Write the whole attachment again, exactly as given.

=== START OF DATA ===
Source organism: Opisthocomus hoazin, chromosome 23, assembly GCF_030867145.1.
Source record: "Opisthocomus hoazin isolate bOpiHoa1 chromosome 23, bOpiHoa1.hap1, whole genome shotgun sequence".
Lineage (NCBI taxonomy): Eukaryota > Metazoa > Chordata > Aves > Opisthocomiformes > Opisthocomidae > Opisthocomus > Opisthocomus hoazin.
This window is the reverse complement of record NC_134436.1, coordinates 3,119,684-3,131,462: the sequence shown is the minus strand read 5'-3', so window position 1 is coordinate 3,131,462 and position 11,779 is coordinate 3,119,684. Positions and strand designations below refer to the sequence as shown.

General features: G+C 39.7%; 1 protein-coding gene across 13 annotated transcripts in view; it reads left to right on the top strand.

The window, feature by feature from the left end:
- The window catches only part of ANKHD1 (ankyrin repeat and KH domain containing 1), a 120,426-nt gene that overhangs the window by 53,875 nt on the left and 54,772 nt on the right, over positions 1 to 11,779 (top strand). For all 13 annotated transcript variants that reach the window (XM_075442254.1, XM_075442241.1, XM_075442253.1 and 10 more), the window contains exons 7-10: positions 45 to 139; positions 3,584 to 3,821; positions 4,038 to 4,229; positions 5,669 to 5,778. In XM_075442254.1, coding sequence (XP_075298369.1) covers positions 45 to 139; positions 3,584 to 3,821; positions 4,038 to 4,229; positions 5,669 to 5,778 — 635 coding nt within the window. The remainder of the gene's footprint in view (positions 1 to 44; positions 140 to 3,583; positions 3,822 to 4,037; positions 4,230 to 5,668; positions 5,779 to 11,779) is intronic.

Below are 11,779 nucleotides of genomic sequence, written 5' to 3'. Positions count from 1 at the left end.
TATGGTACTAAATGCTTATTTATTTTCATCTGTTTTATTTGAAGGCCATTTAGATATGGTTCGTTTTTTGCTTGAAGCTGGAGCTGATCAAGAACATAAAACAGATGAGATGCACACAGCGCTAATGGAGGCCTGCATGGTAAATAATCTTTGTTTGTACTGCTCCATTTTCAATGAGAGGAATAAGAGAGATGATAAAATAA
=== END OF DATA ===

Source organism: Opisthocomus hoazin, chromosome 23, assembly GCF_030867145.1.
Source record: "Opisthocomus hoazin isolate bOpiHoa1 chromosome 23, bOpiHoa1.hap1, whole genome shotgun sequence".
Lineage (NCBI taxonomy): Eukaryota > Metazoa > Chordata > Aves > Opisthocomiformes > Opisthocomidae > Opisthocomus > Opisthocomus hoazin.
This window is the reverse complement of record NC_134436.1, coordinates 3,119,684-3,131,462: the sequence shown is the minus strand read 5'-3', so window position 1 is coordinate 3,131,462 and position 11,779 is coordinate 3,119,684. Positions and strand designations below refer to the sequence as shown.

General features: G+C 39.7%; 1 protein-coding gene across 13 annotated transcripts in view; it reads left to right on the top strand.

The window, feature by feature from the left end:
- The window catches only part of ANKHD1 (ankyrin repeat and KH domain containing 1), a 120,426-nt gene that overhangs the window by 53,875 nt on the left and 54,772 nt on the right, over positions 1 to 11,779 (top strand). For all 13 annotated transcript variants that reach the window (XM_075442254.1, XM_075442241.1, XM_075442253.1 and 10 more), the window contains exons 7-10: positions 45 to 139; positions 3,584 to 3,821; positions 4,038 to 4,229; positions 5,669 to 5,778. In XM_075442254.1, coding sequence (XP_075298369.1) covers positions 45 to 139; positions 3,584 to 3,821; positions 4,038 to 4,229; positions 5,669 to 5,778 — 635 coding nt within the window. The remainder of the gene's footprint in view (positions 1 to 44; positions 140 to 3,583; positions 3,822 to 4,037; positions 4,230 to 5,668; positions 5,779 to 11,779) is intronic.

Below are 11,779 nucleotides of genomic sequence, written 5' to 3'. Positions count from 1 at the left end.
TATGGTACTAAATGCTTATTTATTTTCATCTGTTTTATTTGAAGGCCATTTAGATATGGTTCGTTTTTTGCTTGAAGCTGGAGCTGATCAAGAACATAAAACAGATGAGATGCACACAGCGCTAATGGAGGCCTGCATGGTAAATAATCTTTGTTTGTACTGCTCCATTTTCAATGAGAGGAATAAGAGAGATGATAAAATAA